80s tubular steel coffee table with laminated wooden top
In the design world there is a lot of talk about Bauhaus style. The Bauhaus was a training facility for visual artists, craftsmen and architects that was established from 1919 to 1932, first in Weimar, then in Dessau and finally in Berlin.
In 1919 Walter Gropius merged his school, together with the Großherzoglich-Sächsische Kunstgewerbeschule, into the new Staatliches Bauhaus Weimar. His both theoretical and practical applied program was a synthesis of plastic arts, craft technology and industry.
Gropius taught the students to design efficient, elegant pieces of furniture and utensils. Sleek in line, simple in shape, very functional. The folding furniture, intended for a rather small working-class house, or the bachelor’s closet on wheels that you can open on two sides, stood out in the range. Multifunctionality seemed reinvented by Bauhaus.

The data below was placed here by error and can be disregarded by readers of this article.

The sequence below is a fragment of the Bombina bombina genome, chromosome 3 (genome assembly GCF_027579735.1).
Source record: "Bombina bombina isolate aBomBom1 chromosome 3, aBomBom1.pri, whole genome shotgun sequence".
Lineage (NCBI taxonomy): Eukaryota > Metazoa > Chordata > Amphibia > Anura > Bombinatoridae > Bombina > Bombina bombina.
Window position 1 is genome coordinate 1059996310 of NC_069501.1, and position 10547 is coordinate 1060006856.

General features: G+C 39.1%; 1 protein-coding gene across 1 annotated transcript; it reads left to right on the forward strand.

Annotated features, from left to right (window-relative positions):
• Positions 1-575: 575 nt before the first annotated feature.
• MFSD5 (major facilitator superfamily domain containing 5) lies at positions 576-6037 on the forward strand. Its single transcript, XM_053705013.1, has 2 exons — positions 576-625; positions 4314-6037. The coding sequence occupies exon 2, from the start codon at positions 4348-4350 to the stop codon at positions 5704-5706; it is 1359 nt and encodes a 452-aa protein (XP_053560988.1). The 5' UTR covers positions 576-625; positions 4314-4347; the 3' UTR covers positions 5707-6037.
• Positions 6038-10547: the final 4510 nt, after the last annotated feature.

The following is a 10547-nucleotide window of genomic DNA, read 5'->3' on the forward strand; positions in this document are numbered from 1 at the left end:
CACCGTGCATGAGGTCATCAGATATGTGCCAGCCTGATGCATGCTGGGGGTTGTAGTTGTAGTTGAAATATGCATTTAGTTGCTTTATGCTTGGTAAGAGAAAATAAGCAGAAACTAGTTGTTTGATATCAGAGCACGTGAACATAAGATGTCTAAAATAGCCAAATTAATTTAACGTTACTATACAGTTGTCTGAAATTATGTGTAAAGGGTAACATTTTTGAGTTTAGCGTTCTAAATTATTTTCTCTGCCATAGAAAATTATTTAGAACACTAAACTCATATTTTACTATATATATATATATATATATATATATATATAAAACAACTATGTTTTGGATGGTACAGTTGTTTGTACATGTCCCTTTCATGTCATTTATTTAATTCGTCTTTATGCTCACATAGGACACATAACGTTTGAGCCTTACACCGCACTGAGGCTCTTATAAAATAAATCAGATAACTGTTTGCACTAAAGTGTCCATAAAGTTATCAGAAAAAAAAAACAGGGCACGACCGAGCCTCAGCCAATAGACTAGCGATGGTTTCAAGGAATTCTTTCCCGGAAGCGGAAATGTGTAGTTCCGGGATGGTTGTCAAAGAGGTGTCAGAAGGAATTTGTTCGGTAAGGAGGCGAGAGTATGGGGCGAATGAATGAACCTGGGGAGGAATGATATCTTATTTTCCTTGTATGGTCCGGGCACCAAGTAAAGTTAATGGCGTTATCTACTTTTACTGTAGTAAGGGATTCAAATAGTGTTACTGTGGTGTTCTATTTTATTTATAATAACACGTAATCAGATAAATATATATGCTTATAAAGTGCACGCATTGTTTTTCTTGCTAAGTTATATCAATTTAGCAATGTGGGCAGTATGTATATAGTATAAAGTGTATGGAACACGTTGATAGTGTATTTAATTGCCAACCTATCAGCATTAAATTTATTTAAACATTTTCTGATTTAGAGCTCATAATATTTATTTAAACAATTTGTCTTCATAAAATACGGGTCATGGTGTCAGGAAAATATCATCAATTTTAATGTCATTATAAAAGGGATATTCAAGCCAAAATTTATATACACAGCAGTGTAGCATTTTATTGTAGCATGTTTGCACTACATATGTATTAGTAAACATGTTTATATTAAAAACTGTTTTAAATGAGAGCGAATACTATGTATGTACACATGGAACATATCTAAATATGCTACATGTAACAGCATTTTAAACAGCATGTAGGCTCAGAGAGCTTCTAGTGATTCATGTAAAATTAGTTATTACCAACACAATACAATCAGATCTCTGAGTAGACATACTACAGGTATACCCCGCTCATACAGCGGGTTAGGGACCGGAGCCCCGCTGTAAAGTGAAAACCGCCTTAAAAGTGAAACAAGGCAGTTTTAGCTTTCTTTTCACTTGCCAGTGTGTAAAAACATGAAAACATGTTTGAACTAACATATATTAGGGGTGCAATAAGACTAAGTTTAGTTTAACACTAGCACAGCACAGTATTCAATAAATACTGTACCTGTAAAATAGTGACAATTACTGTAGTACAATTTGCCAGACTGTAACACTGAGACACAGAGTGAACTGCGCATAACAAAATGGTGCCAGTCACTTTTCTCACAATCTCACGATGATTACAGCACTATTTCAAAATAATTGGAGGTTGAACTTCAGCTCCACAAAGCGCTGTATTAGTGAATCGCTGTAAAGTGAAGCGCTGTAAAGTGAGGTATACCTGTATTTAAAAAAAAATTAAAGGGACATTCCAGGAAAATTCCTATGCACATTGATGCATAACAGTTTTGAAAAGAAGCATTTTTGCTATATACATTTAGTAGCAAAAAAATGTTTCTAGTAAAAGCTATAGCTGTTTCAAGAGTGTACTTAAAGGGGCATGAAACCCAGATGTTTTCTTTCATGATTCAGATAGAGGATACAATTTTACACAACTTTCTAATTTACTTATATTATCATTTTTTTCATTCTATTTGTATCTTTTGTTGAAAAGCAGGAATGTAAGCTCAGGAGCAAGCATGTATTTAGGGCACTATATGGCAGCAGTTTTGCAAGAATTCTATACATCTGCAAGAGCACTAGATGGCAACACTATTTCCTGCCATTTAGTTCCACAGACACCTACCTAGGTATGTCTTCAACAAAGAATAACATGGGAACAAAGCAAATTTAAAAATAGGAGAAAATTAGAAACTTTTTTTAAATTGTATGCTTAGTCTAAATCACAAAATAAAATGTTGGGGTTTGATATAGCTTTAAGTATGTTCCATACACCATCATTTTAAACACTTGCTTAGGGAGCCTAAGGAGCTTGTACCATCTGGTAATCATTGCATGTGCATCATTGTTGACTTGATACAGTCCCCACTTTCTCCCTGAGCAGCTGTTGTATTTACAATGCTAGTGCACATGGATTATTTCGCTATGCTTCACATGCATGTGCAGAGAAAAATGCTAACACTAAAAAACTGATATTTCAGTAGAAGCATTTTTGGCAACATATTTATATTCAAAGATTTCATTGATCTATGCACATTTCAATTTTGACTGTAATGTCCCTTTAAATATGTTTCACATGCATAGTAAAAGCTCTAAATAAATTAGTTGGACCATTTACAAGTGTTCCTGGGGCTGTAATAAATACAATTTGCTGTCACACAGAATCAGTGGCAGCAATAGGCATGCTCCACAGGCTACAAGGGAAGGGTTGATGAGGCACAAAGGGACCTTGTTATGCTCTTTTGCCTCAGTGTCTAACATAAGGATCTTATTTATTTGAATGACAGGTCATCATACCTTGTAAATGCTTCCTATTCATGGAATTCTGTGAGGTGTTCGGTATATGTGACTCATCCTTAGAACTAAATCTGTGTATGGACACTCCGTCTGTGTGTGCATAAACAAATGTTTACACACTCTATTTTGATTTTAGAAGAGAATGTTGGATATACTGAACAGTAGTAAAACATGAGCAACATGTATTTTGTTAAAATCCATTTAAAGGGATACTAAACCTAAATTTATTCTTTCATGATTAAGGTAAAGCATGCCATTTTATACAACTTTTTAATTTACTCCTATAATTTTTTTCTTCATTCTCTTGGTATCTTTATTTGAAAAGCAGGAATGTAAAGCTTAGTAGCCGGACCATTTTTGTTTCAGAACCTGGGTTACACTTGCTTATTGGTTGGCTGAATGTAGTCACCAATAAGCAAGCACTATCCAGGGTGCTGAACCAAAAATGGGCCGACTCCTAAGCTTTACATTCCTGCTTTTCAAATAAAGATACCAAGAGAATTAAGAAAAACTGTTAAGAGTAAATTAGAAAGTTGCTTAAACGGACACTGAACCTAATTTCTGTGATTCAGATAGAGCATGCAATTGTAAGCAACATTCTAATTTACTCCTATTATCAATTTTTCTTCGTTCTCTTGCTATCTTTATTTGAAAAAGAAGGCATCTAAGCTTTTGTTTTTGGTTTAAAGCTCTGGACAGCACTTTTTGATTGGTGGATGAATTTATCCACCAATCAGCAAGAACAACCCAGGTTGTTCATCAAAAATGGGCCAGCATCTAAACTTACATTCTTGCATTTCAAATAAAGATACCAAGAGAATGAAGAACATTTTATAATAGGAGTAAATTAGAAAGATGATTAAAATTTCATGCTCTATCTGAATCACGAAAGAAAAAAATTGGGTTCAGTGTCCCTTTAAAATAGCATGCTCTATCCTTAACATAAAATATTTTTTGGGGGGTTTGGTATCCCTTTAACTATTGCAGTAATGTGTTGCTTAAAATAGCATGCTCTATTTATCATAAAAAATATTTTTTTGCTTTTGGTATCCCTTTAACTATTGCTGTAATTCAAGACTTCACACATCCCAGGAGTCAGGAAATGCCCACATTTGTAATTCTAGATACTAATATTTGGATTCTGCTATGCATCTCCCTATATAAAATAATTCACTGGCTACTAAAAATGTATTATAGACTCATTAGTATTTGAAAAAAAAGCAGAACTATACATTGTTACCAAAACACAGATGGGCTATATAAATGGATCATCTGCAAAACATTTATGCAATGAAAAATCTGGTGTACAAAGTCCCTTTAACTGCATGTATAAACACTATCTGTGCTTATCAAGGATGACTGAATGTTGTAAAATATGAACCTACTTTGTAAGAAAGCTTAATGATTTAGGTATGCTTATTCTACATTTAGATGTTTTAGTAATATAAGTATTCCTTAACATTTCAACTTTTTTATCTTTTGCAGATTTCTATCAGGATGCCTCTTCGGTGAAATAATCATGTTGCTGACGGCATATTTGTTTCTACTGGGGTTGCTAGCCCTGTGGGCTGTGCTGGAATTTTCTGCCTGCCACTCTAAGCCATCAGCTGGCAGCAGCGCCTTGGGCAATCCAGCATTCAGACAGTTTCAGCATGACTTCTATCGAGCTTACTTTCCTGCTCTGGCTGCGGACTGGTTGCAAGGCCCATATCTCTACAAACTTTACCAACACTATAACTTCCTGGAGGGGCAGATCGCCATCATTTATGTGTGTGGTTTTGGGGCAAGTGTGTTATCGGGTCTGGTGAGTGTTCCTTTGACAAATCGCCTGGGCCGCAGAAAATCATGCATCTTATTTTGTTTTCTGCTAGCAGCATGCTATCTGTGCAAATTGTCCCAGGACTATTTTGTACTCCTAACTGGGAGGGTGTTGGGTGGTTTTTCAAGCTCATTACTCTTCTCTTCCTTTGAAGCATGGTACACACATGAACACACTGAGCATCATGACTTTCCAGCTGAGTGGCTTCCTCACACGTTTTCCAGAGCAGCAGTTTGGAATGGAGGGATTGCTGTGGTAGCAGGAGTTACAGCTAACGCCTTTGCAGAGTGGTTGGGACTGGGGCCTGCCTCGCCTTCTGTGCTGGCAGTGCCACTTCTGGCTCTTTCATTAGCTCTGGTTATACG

The school taught in a way that had never been seen before. The students had to explore their own creativity by working with the most diverse materials. A conscious and passionate search was made for an architecture that has a social impact.
Teachers at the school included Walter Gropius, Marcel Breuer, Ludwig Mies van der Rohe and Wilhelm Wagenfeld. Designs of furniture from that time are therefore drawn under the influence of their vision and that characterizes furniture as being Bauhaus style furniture. Breuer’s tubular frame constructions are, of course, very well known and mainly named as Bauhaus design, which were also used by his students.
This small coffee table with chromed tubular frame is clearly from this Bauhaus movement and most likely from a student of Marcel Breuer. The table is in good condition!